Banking crisis FAQs

The Banking Crisis of March 2023 occurred when three US-based banks with heavy exposure to the tech-sector and crypto suffered a spike in withdrawals that revealed severe weaknesses in their balance sheets, resulting in their insolvency. The most high profile of the banks was California-based Silicon Valley Bank (SVB) which experienced a surge in withdrawal requests due to a combination of customers fearing fallout from the FTX debacle, and substantially higher returns being offered elsewhere.

In order to fulfill the redemptions, Silicon Valley Bank had to sell its holdings of predominantly US Treasury bonds. Due to the rise in interest rates caused by the Federal Reserve’s rapid tightening measures, however, Treasury bonds had substantially fallen in value. The news that SVB had taken a $1.8B loss from the sale of its bonds triggered a panic and precipitated a full scale run on the bank that ended with the Federal Deposit Insurance Corporation (FDIC) having to take it over.The crisis spread to San-Francisco-based First Republic which ended up being rescued by a coordinated effort from a group of large US banks. On March 19, Credit Suisse in Switzerland fell foul after several years of poor performance and had to be taken over by UBS.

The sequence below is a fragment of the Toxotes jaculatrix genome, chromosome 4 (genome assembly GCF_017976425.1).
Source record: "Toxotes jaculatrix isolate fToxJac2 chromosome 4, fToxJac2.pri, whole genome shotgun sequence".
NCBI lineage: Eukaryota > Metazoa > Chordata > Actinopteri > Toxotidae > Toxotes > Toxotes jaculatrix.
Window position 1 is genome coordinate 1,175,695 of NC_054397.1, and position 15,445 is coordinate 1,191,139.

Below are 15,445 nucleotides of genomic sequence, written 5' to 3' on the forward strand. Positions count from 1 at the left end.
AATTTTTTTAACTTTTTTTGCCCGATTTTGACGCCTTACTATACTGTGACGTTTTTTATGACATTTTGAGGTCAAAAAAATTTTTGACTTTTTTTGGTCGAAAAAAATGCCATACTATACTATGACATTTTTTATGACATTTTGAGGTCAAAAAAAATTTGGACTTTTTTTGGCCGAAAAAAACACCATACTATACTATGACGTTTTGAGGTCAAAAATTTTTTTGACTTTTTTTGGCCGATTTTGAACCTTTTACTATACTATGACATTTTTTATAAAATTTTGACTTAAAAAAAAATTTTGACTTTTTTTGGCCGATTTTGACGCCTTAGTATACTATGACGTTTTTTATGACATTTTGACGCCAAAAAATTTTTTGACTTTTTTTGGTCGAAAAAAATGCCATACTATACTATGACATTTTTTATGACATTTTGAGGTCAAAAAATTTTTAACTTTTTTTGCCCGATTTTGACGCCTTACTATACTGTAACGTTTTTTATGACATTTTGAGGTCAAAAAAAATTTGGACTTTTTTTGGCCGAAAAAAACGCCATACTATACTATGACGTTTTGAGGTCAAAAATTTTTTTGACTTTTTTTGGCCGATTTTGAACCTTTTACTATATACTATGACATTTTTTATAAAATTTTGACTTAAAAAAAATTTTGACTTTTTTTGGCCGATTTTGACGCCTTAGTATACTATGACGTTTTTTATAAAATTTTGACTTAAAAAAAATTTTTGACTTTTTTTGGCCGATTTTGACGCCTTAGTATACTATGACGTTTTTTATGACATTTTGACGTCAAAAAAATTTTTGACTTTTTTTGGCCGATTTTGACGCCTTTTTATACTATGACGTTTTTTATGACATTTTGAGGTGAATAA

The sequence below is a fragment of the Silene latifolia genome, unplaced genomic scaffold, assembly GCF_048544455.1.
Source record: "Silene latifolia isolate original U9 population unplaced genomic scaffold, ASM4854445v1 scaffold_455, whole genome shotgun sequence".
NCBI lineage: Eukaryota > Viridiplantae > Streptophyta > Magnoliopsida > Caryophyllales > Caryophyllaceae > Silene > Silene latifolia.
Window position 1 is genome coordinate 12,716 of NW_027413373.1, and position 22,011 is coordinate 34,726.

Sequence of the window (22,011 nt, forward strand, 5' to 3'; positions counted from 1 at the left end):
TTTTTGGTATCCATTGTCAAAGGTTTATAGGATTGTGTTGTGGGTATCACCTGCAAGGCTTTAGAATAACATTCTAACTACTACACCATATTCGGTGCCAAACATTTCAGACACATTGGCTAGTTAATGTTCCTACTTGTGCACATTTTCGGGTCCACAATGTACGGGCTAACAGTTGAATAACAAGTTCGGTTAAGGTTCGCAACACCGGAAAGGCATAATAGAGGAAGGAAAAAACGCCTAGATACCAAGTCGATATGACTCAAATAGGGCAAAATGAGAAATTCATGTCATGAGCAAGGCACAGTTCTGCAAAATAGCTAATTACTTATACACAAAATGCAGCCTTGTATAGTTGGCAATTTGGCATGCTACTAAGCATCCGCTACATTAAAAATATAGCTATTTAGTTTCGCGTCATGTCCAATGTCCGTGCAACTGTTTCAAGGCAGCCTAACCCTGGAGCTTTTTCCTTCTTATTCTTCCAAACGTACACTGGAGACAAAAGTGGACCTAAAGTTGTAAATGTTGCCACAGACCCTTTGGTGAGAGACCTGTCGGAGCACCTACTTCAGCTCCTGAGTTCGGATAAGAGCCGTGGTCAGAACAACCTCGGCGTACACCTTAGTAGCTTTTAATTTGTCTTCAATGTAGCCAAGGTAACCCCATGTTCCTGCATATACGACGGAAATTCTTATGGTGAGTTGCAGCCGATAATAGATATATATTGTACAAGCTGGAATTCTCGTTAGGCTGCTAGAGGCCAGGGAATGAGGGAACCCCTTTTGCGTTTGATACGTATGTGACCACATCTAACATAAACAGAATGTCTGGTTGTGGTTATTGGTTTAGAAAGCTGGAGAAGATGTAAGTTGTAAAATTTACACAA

The Banking Crisis was negative for the US Dollar (USD) because it changed expectations about the future course of interest rates. Prior to the crisis investors had expected the Federal Reserve (Fed) to continue raising interest rates to combat persistently high inflation, however, once it became clear how much stress this was placing on the banking sector by devaluing bank holdings of US Treasury bonds, the expectation was the Fed would pause or even reverse its policy trajectory. Since higher interest rates are positive for the US Dollar, it fell as it discounted the possibility of a policy pivot.

The Banking Crisis was a bullish event for Gold. Firstly it benefited from demand due to its status as a safe-haven asset. Secondly, it led to investors expecting the Federal Reserve (Fed) to pause its aggressive rate-hiking policy, out of fear of the impact on the financial stability of the banking system – lower interest rate expectations reduced the opportunity cost of holding Gold. Thirdly, Gold, which is priced in US Dollars (XAU/USD), rose in value because the US Dollar weakened.

Feed from

MoneyMaker FX EA Trading Robot